Learning Objectives 1. Understand why there is a strong link between diabetes and poor oral health 2. Name the main oral health issues associated with diabetes 3. Explain why there are barriers to access dental care in the UK 4. Identify the connection between diabetes, periodontal disease, and cardiovascular diseases 5. Explain why it is important to assess and address oral health as part of diabetes care
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Computer generated transcript

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The following transcript was generated automatically from the content and has not been checked or corrected manually.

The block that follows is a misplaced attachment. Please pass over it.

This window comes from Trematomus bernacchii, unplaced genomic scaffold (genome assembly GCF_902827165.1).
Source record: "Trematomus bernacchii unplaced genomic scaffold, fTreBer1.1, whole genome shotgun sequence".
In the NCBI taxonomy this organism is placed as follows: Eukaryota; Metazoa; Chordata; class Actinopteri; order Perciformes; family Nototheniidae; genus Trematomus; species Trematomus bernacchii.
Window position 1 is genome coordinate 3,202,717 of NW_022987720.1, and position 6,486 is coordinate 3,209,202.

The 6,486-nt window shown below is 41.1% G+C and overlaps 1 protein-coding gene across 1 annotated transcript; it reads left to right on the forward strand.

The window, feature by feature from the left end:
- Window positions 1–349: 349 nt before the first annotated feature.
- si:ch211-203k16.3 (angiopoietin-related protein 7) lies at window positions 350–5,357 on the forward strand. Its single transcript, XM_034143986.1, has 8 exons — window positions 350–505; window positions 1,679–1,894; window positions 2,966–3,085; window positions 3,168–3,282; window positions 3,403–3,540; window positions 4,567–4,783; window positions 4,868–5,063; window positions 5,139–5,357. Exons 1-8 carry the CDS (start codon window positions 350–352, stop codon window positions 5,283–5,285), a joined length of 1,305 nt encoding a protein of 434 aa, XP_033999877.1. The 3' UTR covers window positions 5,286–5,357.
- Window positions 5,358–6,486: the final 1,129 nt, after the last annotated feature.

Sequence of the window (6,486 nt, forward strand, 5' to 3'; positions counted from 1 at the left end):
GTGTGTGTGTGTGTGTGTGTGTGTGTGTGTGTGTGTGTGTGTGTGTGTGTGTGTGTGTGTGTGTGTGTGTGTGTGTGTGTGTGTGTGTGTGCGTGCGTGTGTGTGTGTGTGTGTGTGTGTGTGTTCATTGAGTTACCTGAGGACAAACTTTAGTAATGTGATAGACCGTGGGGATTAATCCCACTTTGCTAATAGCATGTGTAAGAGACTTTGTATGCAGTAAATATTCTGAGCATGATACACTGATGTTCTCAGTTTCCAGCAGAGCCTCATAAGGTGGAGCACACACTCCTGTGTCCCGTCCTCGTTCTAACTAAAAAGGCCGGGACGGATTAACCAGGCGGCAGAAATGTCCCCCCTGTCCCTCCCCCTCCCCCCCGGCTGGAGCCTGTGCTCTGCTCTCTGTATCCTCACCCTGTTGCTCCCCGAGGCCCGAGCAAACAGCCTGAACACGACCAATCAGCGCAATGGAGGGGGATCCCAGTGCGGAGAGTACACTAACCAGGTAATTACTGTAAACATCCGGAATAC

So, hi, everybody. You can all hear me. I hope if you can't let me know. Um, I am going to just about start. So I'm just thrilled that, um, that you've joined me to be, to be honest and, and also that we have people from outside of the UK as well, which is really, really nice. Yeah. So I'm looking at chat one more time. Someone else has just messaged. Yes. Hi, Raisin. Now, I know Raisin. We, we did work together a bit in the past, didn't we? Raisin? So, it's lovely that you've joined us and Jess has, has said she's a practice nurse in Sudbury Suffolk. I've never been there, Jess. So, um, yeah. So why are we all here? And why am I doing this now? I'm a diabetes specialist nurse. Darius. You're from the Philippines and you're a medical student and you're also a nurse. Brilliant. Yes. Go for it. Um, I'm a diabetes specialist nurse. No, I'm not a dentist. All right. But I can tell you when I was preparing these slides. I, I've learned a lot myself to be Frank Maura. Hi. You're Rain Preston. Well, I'm in high Wickham. Anyone heard of High Wickham? And it's going to rain. My God. What a summer we haven't had people who aren't in the UK. You, it's just dreadful. Honestly, the weather is so bad. So I'm going to start now and, um, keep any questions if you don't understand or you just want me to clarify. But I do want to stress. I'm not a dentist, I'm a diabetes specialist nurse, but I am really, really interested in this. And um, Annemarie in Birmingham. Hi, Annemarie. Love you, Birmingham. My husband's from Birmingham. So, um, let's move on. There's me. Ok, that's what, that's uh sort of all my list of things that I do. And this time I've been working to learn with nurses for quite a long time. Now, since the beginning of the pandemic actually, and we're all volunteers to learn with nurses. But more recently, we actually received funding from the Burdett Trust for Nursing and this was actually um, smart health solutions, Briana. Hi. Now I beli I think we have a dentist in, in the audience, don't we? So, and as I just said, Briana, I'm not a dentist. So, um, but I'm very, very interested in this whole thing. Now, anyone who's, who's looked after people with diabetes and I know Roisin will have noticed this often. We notice that our patients do have a lot of teeth missing to be frank, you know, and I often notice this and I didn't really think much of it and we certainly didn't actually ask about people's or oral health or mouth health at all. So we would do annual reviews for diabetes, looking at lots of other things which I'm not going into now. Um And I'm sure you all know what they are, but look asking about people's oral health wasn't one of them. So, um these are the people that are involved in this whole thing, as I say, learn with nurses, Burdett Trust who provided funding, collaborating for Health and Commonwealth Nurses and Midwives Federation. And some of you may have listened to our friend Jill giving a talk about what's it about 10 days ago? I think you might have done and she and she heads up the Common Wealth Nurses and Midwives Federation and she's in Australia, which is why we have the talks very early in the morning in the UK because of the time difference, this medal, you may have used it before. I love it. Actually, it's probably the best um platform. I I've had to use so many different platforms, but I find this one is, is really useful. You will receive emails afterwards for your evaluations, but I'll also pop a link across as well. But if you need to do the evaluations quite frankly to get the slides and the certificate. So um if you don't get chance to do it following on from my little little talk, then um you'll get an email with a link. So don't worry about it anyway, I'm not gonna read all of that out because, you know, it's in some ways it's a bit tedious. But my main mission is to inspire people who look after patients with diabetes, to understand the strong link between poor overall health and actually diabetes. The two things are really linked, which is why over the years I've seen so many patients with, you know, you can just, when they're talking to you, you can see that a lot of teeth are missing, for example, and I never gave it much thought, you know, but now I will do and I think it's important that after, you know, anyone, nurses, doctors, dentists, whatever, you know, that, that we do understand that this bidirectional two way link between diabetes, type one or type two or any type of diabetes and oral health in particular poor oral health. So, um and actually where people are, I guess if, if they're on a path to developing diabetes such as they have prediabetes or, or they have family history, even of type two diabetes, that they are more likely to develop type two diabetes if they have really poor oral health. So, so actually doing something about that at that stage is just brilliant because it could actually prevent progression to type two diabetes. And it would be fantastic and you'll shoot me down in flames, I'm sure. But in the UK, ideally, we would, if we could, we would do an oral health assessment as part of the diabetes annual review. Don't shoot me down in flames because I do understand the time issue involved in this. I do understand that. So we need to think outside the box, we may not be able to even look in people's mouths. But there are things we can ask people and there's educational material we can give to people anyway. I mean, the most common oral health issues. Um, anyone want to put anything in chat? What do you think I'm talking about? Mainly? Of course, there's lots, Briana's probably got lots of ideas. But, um, Roisin, any of you, what are the most common oral mouth, oral or mouth issues that you see in people in all people. It doesn't have to be people who already have diabetes. As I said, it could be in anybody. What, what, what do you see? We don't have time to do a proper poll because I've only got 40 minutes. But, um, who, who, what do you think? I'm going to be talking about? Mainly anyone want to put that into the chat. Go on, be brave. Put it into the chat, oral health issues. What am I gonna be talking about? Mainly I could, I could talk for Raisin knows what I'm like. I could talk for England. That's what we say. Talk for England. Oh my God. Maura. Maura, thank you. I mean, yeah, in the UK. I don't know about the Philippines, Briana. You were in India, but there is a real problem for our patients to access dentists. And so part of me is a little bit um you know, we, we, we say give all this advice about seeing dentists, etcetera, but pre aca healing in oral cavities compromise in diabetic cases, correct. It, it, it is um all healing is where people have high blood sugars, high HBA one C. It does affect all healing and Darius Periodontal gum disease to be exact. Thank you. Yes, that's what I'm going to be mainly um talking about although everything's important. Yeah. And pre aa says high rates of cavities. Yeah. Um but you know the thing about lack of um ok, those of you who don't live in the UK, you know, the National Health Service, it's just so difficult for, for a patient to see any a dentist on the National Health Service, isn't it? It really, really is. And many of our patients who do have real problems with their oral health actually also are often from more deprived areas. They're may be unemployed. They don't have much money and to go and see a dentist privately is costs so much money. So this is a real problem we have. So, yeah, so let's, let's there. They are. Look, um we've already said um cavities or carries, you know, holes in your teeth. Then we have gingivitis, which is a precursor to periodontitis, which is the main thing I'm talking about, which would lead on eventually to loss of teeth and, and, and the, um you know, the, the uh word for it, which I didn't know before, before I researched for this is edentulous, which is why I was saying I often often saw patients who had a lot of teeth missing. And I'm sure before that they did started off with gingivitis, they probably had dental cavities as well that led on to periodontitis and then they start to lose the teeth. So this is the sort of three things mainly, of course, we do have oral cancers. Of course, people can get injured. And Briana has said um same problem regarding dentists in India. Really, I'm not surprised. So, so, yeah, injuries obviously. And of course, oh my God, I hope I never get one. Some of you may have had a tooth abscess, painful and that's a dental emergency. So those are some of the more common things. Obviously, there's more than that. Um this is periodontitis. So it does, it's, it's inflammation basically. And the you, you probably know most of you that diabetes type two diabetes and type one to some extent are now seen uh as a partly inflammatory process. So you, you do get inflammation throughout the body. So, um I think we know that there's we've known for a long time that there's a link between periodontitis, which is the extension of gingivitis. So it's inflammation of the gums leading, which can eventually lead to tooth loss. But we have known for quite a while that there's a link between that and cardiovascular disease, haven't we? We have known that for quite a while and we now know there's a big link between periodontitis and the development of type two diabetes. And there are people that say type two diabetes is a cardio in some respects, is, is a cardiovascular disease. Have you heard that? So the things are terribly linked. Um, it has been researched for many years and of course, if someone's got high blood sugars, which people with type two diabetes do, then that's going to actually um basically speed things up. So they will develop periodontal disease more quickly as someone's already mentioned healing of in the mouth and all over the body in effect, it is, is much more difficult if you have high blood sugars. And you need to remember that, that, that people have higher blood sugars than normal for quite a few years before they actually get a diagnosis of type two diabetes. So this is going to affect the healing in their mouth and, and also they are more likely to get infections. Darius has come on up. You can see me peering. It's the sixth leading complication of type two diabetes since the 19 nineties. Yeah. And that's why I'm quite sad to say Darius and all of you that we haven't up until recently. Well, I hadn't, um, pay, paid much attention to this. So we talk about all the other complications of diabetes, don't we? Um, such as, uh, cardiovascular disease, eyes, kidneys, neuropathy. Um, and we talk about those all the time, but we didn't actually talk about oral health or periodontitis as a complication. So that's really interesting that you said that Darius the sixth leading complication of type two diabetes since the nineties. And yet we're, we are starting to properly address it now. Um And of course, if you do have chronic periodontitis, of course, any infection is going to affect your blood sugars, they tend to be higher. So it goes both ways. If you've got high blood sugars, you're more likely to get periodontitis. But if you do have periodontitis, it gets worse much more quickly because of your high blood sugars and this will aggravate the other complications as well. So, so the whole, everything's linked, it's all, all holistic, isn't it? We can't just look at the overall health and not, you know, not realize that it's going to affect cardiovascular and other complications. That's just, and I've given you references at the end, I've got this off on a public domain website. Um And yeah, you know, it sort of backs up what Dari has just said that apparently, um, diabetes mellitus in the world sounds, it's sort of almost you can't get your head round. It. Can you 415 million people. But we all know that type two diabetes prevalence is rising. Everybody knows that. But in the western countries, more than 50% of people have periodontitis. Yeah. And in the whole world, if we want to think on a global thing, more than that means more than 750 million people have the severe forms. So we're not talking about gin gingivitis, which is like the pre precursor periodontitis or even where you have periodontitis, which hasn't got severe. We're talking about the severe form. So God knows how many have got um less severe forms. And we have just said this, that if you have periodontitis, you're more likely to develop diabetes. Mellis in particular type two diabetes. Um I per I, I, I'll tell you, I personally don't know if, if there is a link to developing type one diabetes, it's less likely mainly because um people with type one diabetes are often much, much younger people. Um, but we do know that type one diabetes is also on the increase. So yeah, then if there isn't studies going on to, to see the link between periodontitis and type one diabetes, then I'm sure there will be. So, um, so I'm just picking my screen up so I can read it. So it's, it's, it's a periodontitis is a common chronic inflammatory disease and, and basically, it means there's damage to the tooth supporting structures caused by this inflammation and eventually the teeth teeth fall out. As I told you, I've seen many people. Um, and of course, you've all heard of plaque, haven't you? That's why we clean our teeth so carefully to remove the plaque. Hopefully, we, we use interdental um, floss or, or these TP sticks to clear the plaque from between the teeth as well. Uh The, the, the, the, um, the film that you develop before you get plaque. The idea is that you remove this film when you clean your teeth and between your teeth so that you don't develop plaque because when you do develop plaque, you, you need to go to the dentist to have it removed. So, so yeah, we've, we've seen that people with periodontitis are more likely to develop diabetes, but people with type two diabetes do show a high prevalence of periodontitis but also people who are not yet diagnosed. So, um, move on. So, you know, you're gonna get all these sides, don't you? So don't worry, don't take notes. We've already ascertained that periodontal disease does have a relationship by directional two way with diabetes. That's one of the people, Casa Nova. I always think of the, um, the film CAA Nova, but it wasn't the same person CAA Nova at all. 2014. So if you've got periodontitis, it can influence the pre, pre presentation of type two diabetes and vice versa. Bidirectional. So you optimal management and treatment of one disease may influence presentation and response to treatment in the other, in both directions. Simpson L 2015. That makes sense now, doesn't it? This is um that you probably anyone who listened to Jill, um 10 days ago, I, I'm not going to, to dwell on this because I'm conscious of the time and I do go on a bit but th this isn't an ideal world what's going on with, with, with your teeth and I'm sure you all know that. But the, the, the thing is the, the, in a healthy mouth, I don't know if you can see that arrow but the gums, um, you know, are not red, they're not inflamed, they don't bleed, um, you can floss around them, it doesn't cause any bleeding. Um, and, um, you don't, you know, that's in an I deal. So when the teeth have just come through in a, in a, in a nine year old child, that's what, that's what you see and that's what you want to keep. Really, don't you? So, and in fact, if you have severe periodontitis, a lot of that is affected and you, if you see your patient, um, in, in hospital or in a, in, um, a clinic or you're a dentist, obviously, you know, all of this stuff. I mean, a lot of us do occasionally get bleeding gums. It is true. Um, and that's sort of a bit of a warning sign. You need to be really, really really careful with cleaning your teeth and flossing and using the TP, you know, the little plastic TP sticks that you can push between your teeth to get the, get the, um, beginnings of plaque out. And of course, you can get bad breath. Of course you can get bad breath with this. These are the sort of things you can ask the patient, even if you haven't got time to look in their mouth and some of you might be thinking, well, what do I know? I'm sort of thinking that a bit, you know, I'm a diabetes specialist nurse, but I certainly could ask these questions. Have they got any loose teeth of the, is there any change in the position of the teeth or gaps that didn't used to be there? Is there any pain even have? Well, obviously if they've got abscesses that's dreadfully painful. And the screening tools that I would like to think if they could see a dentist. And I'm, I, I'm not, I'm not amused by this, but who's had this done? I certainly have where they were, where they, um, where they, where they actually use a, a tiny little, I don't know what it's called to, to see if there's any, it, there's pictures coming up basically to see if there's any signs of periodontitis. And here's the, here's the picture. Um, so on the left hand side, to me, it's the lefthand side. Anyway, the, the health, healthy, healthy where it says healthy. Yeah, and I've had this done to me. Have you guys had this done to you? Because I certainly have loads of times. I'm just trying to um, there we go. Yeah, I can see that better now. Move it over there we go. Yeah. So, so you, what you, what they're looking for is these pockets that form between the tooth and the gum and, and um by measuring using, using this little little contraption someone has put something in on. Yeah, but pre aca thank you. Yeah. Yeah, I mean, I've had this done to me loads of times. I'm sure most of you have if you go to the dentist, it's a, it's um, you know, fairly, let me get that smaller. There we go. Yeah. And I said Periodontal probe. Thank you, Brianca. See, I told you I wasn't a dentist but it's, it is a probe really that and, and, and measurements are taken and basically the more severe your periodontitis is the further down it goes between the tooth and then the tooth root because in the first one, it's not even got as far as the in a healthy mouth. It's not even got as far as the root has it. You get early periodontitis, it goes down further moderate periodontitis, it goes down even further and in severe periodontitis look and of course, that is affecting the root. The gum is, is, is actually lowering as well. So you start to see, you can almost see part of the, the root when you look at your teeth, it, you know, and as we get older, that tends to happen a bit anyway. But um if you have severe moderate periodontitis, it's a lot of inflammation and this is going to affect this is this, by the way, I I is a patient in information leaflet, but I think this is quite useful myself to, to, to, to ask them questions and then to give them this information leaflet. Um Even if you don't have time to actually have a proper look, I'm so conscious of the the time thing guys, I really am. But certainly this to me, this is a problem for me as well. Have you got red, red or swollen gums? Do your teeth look longer? Are there bigger spaces between your teeth? Is there bleeding from your gums when you brush your teeth? Got bad breath? Have you got the Tartu? So that's calculus. So that's where you, you know about that when you go to the hygienist and they have to, you know, remove it, um which is not very nice, but it, it needs to be done if you got a bad taste in your mouth, obviously, have you lost teeth and some people feel they've got a dry or burning mouth. These are questions you could ask and you could also give out a leaflet like this. Um This is from the same previous website. But then you've got the link at the end again, the same thing. And it's already been mentioned that if you have periodontitis and also diabetes, it's like a vicious circle. It goes round and round and round, doesn't it? And this will actually increase your risk also of getting these other complications of diabetes. Sadly, so that's why it's so crucial for us to pay more attention to this than I know I wasn't doing. Um, you know, and it's still not officially part of an annual review. And the other thing is if you work in general practice, um that I, I dread to say this, but if you work in general practice in the UK, we have this thing called qua quality outcomes framework. In other words, it's, it's a form of payment for the, for the surgery for the practice for doing, trying to reach certain targets. And I'm afraid at the moment doing an oral check isn't one of them? I hope that changes because that obviously will make a difference. But also your practice manager, anyone who's a, who is a practice nurse on here, um You know, that, that they often want are, are only interested in you doing things for the cough payment, aren't they? Sadly, there's the leaflet again. Um You'll get this in your handouts. You can also have a look on their website. You've got references to that. So if you wanted to print these um and give them out to your patients. That's a jolly good start, isn't it? I think so. Anyway, but obviously what, what advice are we supposed to give? And um, yeah, you know who one of you said attend the dentist regularly for screening for early signs of gum disease? No, you know, call, call me um call me cynical, but that is a huge issue. So, um isn't it? It's a huge issue. So I'm fiddling around with my screen now. Just give me a minute. I've done something silly. Just give me a minute. There we go and put, get me, get me chat on. There we go. Yeah. Um, that is a huge problem in the UK and Bianka was saying it, it also is in, in, in India. I don't know about the Philippines because, um, obviously some of the people that I saw that had teeth missing. I doubt whether they ever went to the dentist. Yeah, Briana, she said screening is difficult as most people do. They, they just what I said, you know, and the thing is they probably never have in their whole adult life even yet until there's a problem. And then you've got this huge thing about you. Do you know, I've heard of people this has been in the media that have actually pulled their own teeth out. Has anyone heard that they've done it themselves? I know you can actually get kits now because they cannot afford to go to the dent. Can you imagine pulling out your own teeth? It's how desperate people must be obviously brushing your teeth twice a day using the fluoride toothpaste. And, and, um, uh, to me, I've learned that you, you know, normally you rinse your mouth. Well, apparently it's best not to rinse your mouth that to leave the fluoride toothpaste on your, on your teeth. Um, so that's something I learned, you know, follow a healthy lifestyle. Ok. What's a healthy lifestyle? That's a whole other topic. And it's one of my favorites about diet, but we're not talking about that today. Try to maintain good glucose levels. And yes, we've already covered, um, that, that, um, if, if you have periodontal disease you, you can slow down or even prevent progression to type two diabetes. So. 00, that's so interesting, isn't it, Briana? Yeah. Most rural areas in India they do that. That's pulling their own teeth out. Well, yeah, I mean, in the, even in the, in the UK, before dentists, pe, uh, I don't know. You know, I've seen, you have to go to someone who wasn't, obviously a qualified dentist who just yanked your teeth and I do believe that people used to sell their teeth as well. I know that's, it's amazing. Really, isn't it? That's very small. But again, it's talking about what we could do. Obviously, this education said about that cleaning between the teeth really important. Um, obviously tell them that, that if they have periodontitis, you know, and they don't already have type two diabetes, particularly where we know their HBA one C is starting to rise. So it may not even be as high as 42 which is, which is officially prediabetes, isn't it 42 to 47? So it may, it, it, it, it may be, um, 38. But you do, you know, do you know what, even 38 is quite a lot higher than normal? So that's the time to really if you can get in there to try and prevent progression to type two diabetes. And even if we don't have time to other than to give out an education sheet to them, we can ask, we can ask and we can record, have they had a prior diagnosis of periodontal disease, we can do that and we can advise going to the dentist, etcetera. And obviously we can ask about signs and symptoms. And ideally it should be part of the diabetes annual review. So I'm finding it tricky to keep a straight face because I actually know, um, that, that it's very hard to, to actually get in the stuff we have to do already for a diabetes annual review. Um, but notwithstanding, if you guys go away with anything, after listening to me going on, you, you'll realize how important it is to even if you only take one minute to just quickly go through these things and I ideally they'd go to the, the dentist. Um, and of course, where people have high blood sugars, they're more likely to get all fungal infections, aren't they? Just as, they are more likely to get any sort of fungal infections? Yeah, of course, oral screening should be part of the diabetes and review. And we're hoping by running this series of events, um, and we are, we are going to try, we're not going to try. We are doing round table events where we're bringing in, in interested. Well, I hope they're interested such as the Royal College of Nurses saying diabetes, UK, you know what I mean, other people. So what we can do, it's mainly we're talking about nurses, but actually it's not just nurses is it, it's GPS, it's health care. Often the health care assistants. I don't know if I've got one listening, but the health care assistants are in a brilliant position to actually talk about oral health and, and to give education. So um it's, it's the whole of the health care team and of course dentists and dental nurses. So um everyone really to raise our awareness and to raise our patients awareness. Now, I just wanted um, Dari was just saying oral Candia isis. I probably said that wrong, didn't I we probably rule out other immune related problems aside from having type two history taking is crucial too to all dental professions. Absolutely. Now, I just put this in because this came up actually on my Twitter the other day. And I just wanted just to quickly talk about this is literally very relevant. Actually, how we talk to people, how we talk to people, how we make them feel, language matters. And this, this was a, a real person with type one diabetes, a young person who was with a dental hygienist. You could say she's lucky she can afford to go, but she wasn't happy because while she was having her teeth, um scaled and polished, these are the things that hygienist actually said to her. And this is a true story. We don't say things like this. Ok. We don't make assumptions. So she, she said that hygiene is you're on insulin. Are you a type two? What what she could be a type two, couldn't she? Because quite a lot of type two patients do use insulin therapy. But you don't wanna hear that when you're a person with type one diabetes where your life depends on insulin. And then, and then another silly thing she said was knowing that the girl, she was only a young woman had in its in pump. She said, are you also on injections? Of course not because the whole point of an insulin pump is you don't need to use injection. And then she asked her if her diabetes was controlled, which is a bit rude. And then she asked her if she ate a lot of sugar and carbs. And then when she found out she was a vegetarian, she said, do you think you could be deficient in B 12? And then she started on about herself. Diabetes runs in my family. So I'm trying to avoid getting it. Well, you don't talk about your own family or anything do you with? No, no, no, no. And then she started talking about horror stories of dental patients she'd seen who had uncontrolled diabetes. Now this was actually post on Twitter. This person was so upset about it. Just want to remind us all what to be careful what we say cause you know where you've had type one diabetes, insulin pump, you probably had it since you were a kid. You don't need all this sort of stuff. Um So anyway, this is just a repeat. Um, hyperglycemia is associated with increased risk and severity of periodontitis. The higher the blood sugars though the greater the amount of periodontal destruction. So you remember in that slide with the, with the, um, you know, with, with the severe periodontitis, you could see, couldn't you that the, the tissue was being lost? And in fact, in the end, the bone is affected, the that and it's one of the reasons the teeth get loose and then fall out. So the higher the blood sugars and the longer they're high, the greater the amount of periodontal destruction. If you've got diabetes, you're up to three times more likely to get periodontitis mean that that's particularly if you've got high blood sugars and high HBA one C. But of course, conversely, if you've got periodontitis, then it makes it more difficult to control your blood sugar. So again, the old two way thing. Um, so Darius, um it is, it must be therapeutic by all means the manner of how, yeah, we're talking about the words, the manner of how the words are being conveyed and delivered to that is sometimes the big issue in all health care institutions here in the Philippines and in the UK, I mean, we in particular, Dari and all of you, there has been Roisin will know this. There's been a lot of discussion around how we talk to people with diabetes. Um not only regarding oral health but everything else because you know, to have to live with diabetes, take drugs. Although there is ways of reversing diabetes. But that's another of my subjects which I shall have to put a put one on medal for you guys. If you're interested in reversal, remission of diabetes, how it could be done. Um Even when one's had type two diabetes for 10 years or more, then you, you might want to watch out because I I'm going to actually put one on. Um, of course, if you could reverse your diabetes, put your diabetes into remission, your your, if you have periodontitis, it's going to be immeasurably reduced if not completely resolved. So, um So, if they, if a person has good glycemic control, so they, it could have been our young lady that we talked about just now, then, then she, she, she probably has brilliant glycemic control. She has a pump and, and therefore she doesn't have any more risk of periodontitis than, than a person without diabetes. Yeah. Yeah, Briana was saying, um, it, it really is difficult to get the message across, isn't it? Um, but ii, I think if we, if we, even if we just print off that, that, um, patient guide, you know, make sure that we give it to the patient, our health care assistant gives it to the patient. Um, our GP, our D dentist and dental nurse, um, you know, and we do, sometimes run pop up health care events and that could be something actually that could, I've done a few, um, you know, and actually we haven't covered this in our pop up event, you know, with the general public can just turn up and have a chat. You know, we check their BP, usually sometimes they do a blood sugar if they want us to, but we could actually give out leaflets about oral health there, couldn't we rather, you know, because some of the people who have these issues actually don't actually what we've said. They don't go to the dentist but they often don't turn up to their annual reviews as well, do they? Which is one of the reasons these healthcare events can be really useful because people may just turn up to that and learn something and that's another way of doing it. So again, and we're near the end now that we know that if someone has periodontitis, they've got a higher chance of developing diabetes, especially, of course, if they're obese overweight and they have a family history and if you have poor glycemic control, so your HB and C, um, and higher that means you've got high blood glucose levels and you're more like you, you're more like to get periodontitis. But, you know, it goes without saying, you know, if you know about, um, insulin resistance, which people who develop type type two diabetes often have 10 years or more actually of, of increasing, um, insulin resistance before they even get a diagnosis. Yeah, you probably know that. So, um, if you have, um, periodontitis it, it's actually going to affect your levels of insulin resistance as well. So that's another reason why you're more likely to get type two diabetes. Yeah. C, yeah, it is a good, I haven't thought about that. We're talking about pop up things. I mean, I do them with an amazing GP, um, in South London who, I don't know how she finds time to do them. But, um, we basically, I haven't been very often. We're all volunteers but we're basically there at some event in, in the local area that, that anyone can come to and, and, you know, we have been thinking about prevention of diabetes and also BP as well, high BP. But we could, couldn't, we so easily just draw people's attention to this at, at these pop up clinics or at any, or even leave leaflets in libraries and things like that, couldn't we? Because there's got to be more than we can do than just rely on an annual review when a lot of people don't actually turn up for their annual reviews. Um, and we've, we've mentioned that it does lead, but of course, if you've got periodontitis, it's an inflammatory process, the whole of diabetes in, in, in some effects, it is an inflammatory process. Um, and it's going to actually affect your risk of developing other complications as well in particular cardiovascular complications. And that's another, that's, we've actually almost at the end now. But that's another, um, thing from this, this, I don't know if you've, you've seen this, I, I hadn't seen this before. I've been researching, I've learned a lot myself and it's made me quite passionate about actually doing something about this and, and raising awareness. Um, but, but, um, any, any of you can look at this website and look at this information, but again, it's saying the same things really take care of your gums, control your diabetes. So it's a simpler one than the previous one I showed you. So, yeah. Um, before we have a few questions if we didn't already know. And I think a lot of you did know that there is a bidirectional link between diabetes and poor oral health. And that periodontitis obviously is an inflammatory process that we know now that poor oral health increases your chances of developing type two diabetes. Not the only thing, obviously, but it certainly isn't helping. And that if you have poor oral health, it it raises your your incidence of other complications as well. We should do a yearly oral examination as part of the diabetes annual review. And obviously, we refer to dental services, which is a moot point because it isn't it. Um, do you know what? I think some of the patients I've seen that had a, a lot of teeth missing. Never go, never, never go to dentists. They don't, um, they often have other issues going on in their lives, not only their diabetes, but, you know, often, you know, sometimes drinking too much or sleeping rough. Even. What about our people that sleep rough on the streets? You know, but we can certainly, um, go through with our patients. Have they got any signs and symptoms and we can give them education with those written guidelines that I showed. You. Can't, we, we could do that. That would only take a couple of minutes. So that's a start. These are the references and there's a few, quite a few websites there, um, as well as you know, official references. But these are websites you, you can click on to, to see a lot even more than the stuff I've shown you, right? Ok. So perfect timing. So any que any more questions or do you feel inspired even? And I'm just seeing how many we got here. How many we got? 15 people? Well, I'm so pleased that you all came. Thank you. I, I if, if it does some of you may already be doing this. I, I'd like to think so. But if not, can you pass the message on to your health care assistant? Your GP SS even C can, can we do that? You know, maybe even. Thank you Dari. So, you know, maybe even give a little talk who's in general, you could give a little talk yourself. You know, you've got, you've got the slides, you know, try and raise awareness among other healthcare professionals as well, actually. Yeah. And actually, you know, I'm, I'm a great believer in, in, in general practice if we have a practice meeting, having some receptionist there as well because often they're in a good position to just not, not to give advice but um you know, to give out a leaflet even. Oh Jess, thank you. Yeah, pass o if you can pass on to your teams, that would um be wonderful. Really would, you know, um because I've, I it's inspired me. I don't mind saying, you know, II I um I am now thinking of other ways to get the message out other than just thinking, it's part of an annual review because actually that's not going to do it. Is it, you know, there's got to be other ways. So get your thinking caps on about how you can get this message out. Do do any of you ever go to um you know, local events or anything like that? Healthcare events, Jess, you, you, you are going to um let me, let me just um you will get an email. Let me just um fi I'm popping, oh the feedback. There's a feedback thing. Come on now. So I I'm popping it on. There you go. Got it. And um but you will get an email because I, I know that's for a fact because I've attended other people's sessions because you know, I find them so interesting and you almost immediately get an email with, with, with also a link for your evaluation. Yeah. Um You obviously you're going to do the evaluation and once you've done the evaluation, you then get the slides and you also get certificate Maura, I'm so glad you're going to take it forward to the practice. Yeah. Yeah. So what you'll get sent the slides. Don't worry, Jess, you'll get sent them. Everyone has in the past. So just not immediately, just give it, give it slightly longer, but you will get them, I promise you. So um so yeah, you will and also this is being recorded. So actually this you can, if you go onto the med all website, you can actually see it again. Yeah. There it is. So, so, um your feedback is important to us and there Roisin. Thank you. Yeah. Yeah, because as I've been talking to you guys, it's made me think, you know, about other ways we, we sort of concentrate on, oh, the person comes into clinic? Oh, and they have an annual review. Well, what if they don't come in? We all know that lots of people who have real serious health care issues and complications are the ones unfortunately that don't actually attend for their annual reviews and things. We all know that, you know. And, um, so, so it's thinking outside the box really, isn't it? What other ways can we do it? You know? Um, obviously if, if the person does go to their dentist, the dentist, dentist and the, or the dental nurse or, or, or have leaflets in the reception of the dentist to, you know, with the information, you know, there's, um, I don't know, it's making me think so. Um, lovely to see you all. Um, and I know to have a, to have ad, a dentist tent. I'm very pleased and to have a Roisin is an ex, very experienced diabetes nurse, aren't you? So, thank you for attending. But, but I can, I, I can say, um, that I by doing this, this, um, webinar I thought God, you know, I'm, I'm only a diabetes. I'm not a dentist, but it's, as I said earlier, all of us have got a role to play, haven't we? In raising awareness? So, and, and as one of you pointed out it's really, really, really hard to get a dentist appointment on the NHS. So that actually, in a way you sort of shoot yourself in the foot straight away because you think it's all very well saying go to the dentist but you can't, they can't afford to pay privately and apparently the waiting list for NHS, if you can get an NHS, dentist is ridiculously long. So, um, mm, makes you think, doesn't it? I don't know where, what we're gonna do to resolve it. Has anyone got anything else to say before I go? So, yeah, I, I'm doing an in conversation, um, thingy. Um, I can't remember the 15th of August. So, so if you can come along to that, that's different because we don't have slides and we have a, you know, just chatting through and again, you guys, you know, will have had a chance to think about it and you may have come up with some ideas, um, by then, which would be nice, you know, because, you know, it takes more than it takes lots of us to come up with good ideas that are doable that we, that, that will be hopefully successful. So, all right, everybody, hopefully, see, you on the 15th and look out for, um, on med all. I'm going to do a session on remission of diabetes. How do we do it? Ok. If we, if, if we can re reverse diabetes, we, we can never cure it. We can't say it's cured. But if we can help someone or give advice, so someone puts their diabetes into remission, then a lot of these problems go away or, or get a lot better. So look out on med, all remember to have a look at it, their website and you'll see this. This is, this is recorded and you can watch it again. All right. Take care. Bye.